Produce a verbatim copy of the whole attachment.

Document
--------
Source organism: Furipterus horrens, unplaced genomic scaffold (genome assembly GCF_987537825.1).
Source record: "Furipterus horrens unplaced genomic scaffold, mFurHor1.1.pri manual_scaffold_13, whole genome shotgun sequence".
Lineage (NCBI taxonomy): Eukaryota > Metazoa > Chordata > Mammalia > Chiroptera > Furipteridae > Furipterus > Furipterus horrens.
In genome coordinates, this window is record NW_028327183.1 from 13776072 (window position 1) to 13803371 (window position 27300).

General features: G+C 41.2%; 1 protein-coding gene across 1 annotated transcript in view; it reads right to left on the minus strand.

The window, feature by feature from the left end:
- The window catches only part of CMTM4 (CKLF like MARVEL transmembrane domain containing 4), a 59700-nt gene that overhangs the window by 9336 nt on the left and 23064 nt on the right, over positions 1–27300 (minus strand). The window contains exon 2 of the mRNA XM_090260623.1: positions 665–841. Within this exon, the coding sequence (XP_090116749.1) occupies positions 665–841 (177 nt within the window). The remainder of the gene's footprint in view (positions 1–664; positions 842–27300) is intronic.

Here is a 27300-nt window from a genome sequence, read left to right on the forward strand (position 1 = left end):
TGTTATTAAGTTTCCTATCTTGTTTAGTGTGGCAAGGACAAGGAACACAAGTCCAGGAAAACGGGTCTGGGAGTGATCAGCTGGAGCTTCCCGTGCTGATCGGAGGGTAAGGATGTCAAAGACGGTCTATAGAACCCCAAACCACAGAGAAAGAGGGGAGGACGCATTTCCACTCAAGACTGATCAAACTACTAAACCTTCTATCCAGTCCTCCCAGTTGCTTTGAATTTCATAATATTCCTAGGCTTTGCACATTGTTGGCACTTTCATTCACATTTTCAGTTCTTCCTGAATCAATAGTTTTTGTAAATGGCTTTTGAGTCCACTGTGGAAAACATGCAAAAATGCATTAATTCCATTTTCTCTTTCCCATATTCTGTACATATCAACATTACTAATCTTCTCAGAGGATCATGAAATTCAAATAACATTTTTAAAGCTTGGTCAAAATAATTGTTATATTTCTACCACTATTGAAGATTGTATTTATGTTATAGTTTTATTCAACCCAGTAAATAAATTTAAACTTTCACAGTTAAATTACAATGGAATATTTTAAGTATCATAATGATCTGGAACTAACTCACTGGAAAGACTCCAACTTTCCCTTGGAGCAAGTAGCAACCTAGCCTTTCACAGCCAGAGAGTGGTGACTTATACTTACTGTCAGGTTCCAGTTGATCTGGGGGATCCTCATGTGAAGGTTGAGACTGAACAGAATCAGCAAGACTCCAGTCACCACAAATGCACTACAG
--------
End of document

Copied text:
Source organism: Furipterus horrens, unplaced genomic scaffold (genome assembly GCF_987537825.1).
Source record: "Furipterus horrens unplaced genomic scaffold, mFurHor1.1.pri manual_scaffold_13, whole genome shotgun sequence".
Lineage (NCBI taxonomy): Eukaryota > Metazoa > Chordata > Mammalia > Chiroptera > Furipteridae > Furipterus > Furipterus horrens.
In genome coordinates, this window is record NW_028327183.1 from 13776072 (window position 1) to 13803371 (window position 27300).

General features: G+C 41.2%; 1 protein-coding gene across 1 annotated transcript in view; it reads right to left on the minus strand.

The window, feature by feature from the left end:
- The window catches only part of CMTM4 (CKLF like MARVEL transmembrane domain containing 4), a 59700-nt gene that overhangs the window by 9336 nt on the left and 23064 nt on the right, over positions 1–27300 (minus strand). The window contains exon 2 of the mRNA XM_090260623.1: positions 665–841. Within this exon, the coding sequence (XP_090116749.1) occupies positions 665–841 (177 nt within the window). The remainder of the gene's footprint in view (positions 1–664; positions 842–27300) is intronic.

Here is a 27300-nt window from a genome sequence, read left to right on the forward strand (position 1 = left end):
TGTTATTAAGTTTCCTATCTTGTTTAGTGTGGCAAGGACAAGGAACACAAGTCCAGGAAAACGGGTCTGGGAGTGATCAGCTGGAGCTTCCCGTGCTGATCGGAGGGTAAGGATGTCAAAGACGGTCTATAGAACCCCAAACCACAGAGAAAGAGGGGAGGACGCATTTCCACTCAAGACTGATCAAACTACTAAACCTTCTATCCAGTCCTCCCAGTTGCTTTGAATTTCATAATATTCCTAGGCTTTGCACATTGTTGGCACTTTCATTCACATTTTCAGTTCTTCCTGAATCAATAGTTTTTGTAAATGGCTTTTGAGTCCACTGTGGAAAACATGCAAAAATGCATTAATTCCATTTTCTCTTTCCCATATTCTGTACATATCAACATTACTAATCTTCTCAGAGGATCATGAAATTCAAATAACATTTTTAAAGCTTGGTCAAAATAATTGTTATATTTCTACCACTATTGAAGATTGTATTTATGTTATAGTTTTATTCAACCCAGTAAATAAATTTAAACTTTCACAGTTAAATTACAATGGAATATTTTAAGTATCATAATGATCTGGAACTAACTCACTGGAAAGACTCCAACTTTCCCTTGGAGCAAGTAGCAACCTAGCCTTTCACAGCCAGAGAGTGGTGACTTATACTTACTGTCAGGTTCCAGTTGATCTGGGGGATCCTCATGTGAAGGTTGAGACTGAACAGAATCAGCAAGACTCCAGTCACCACAAATGCACTACAG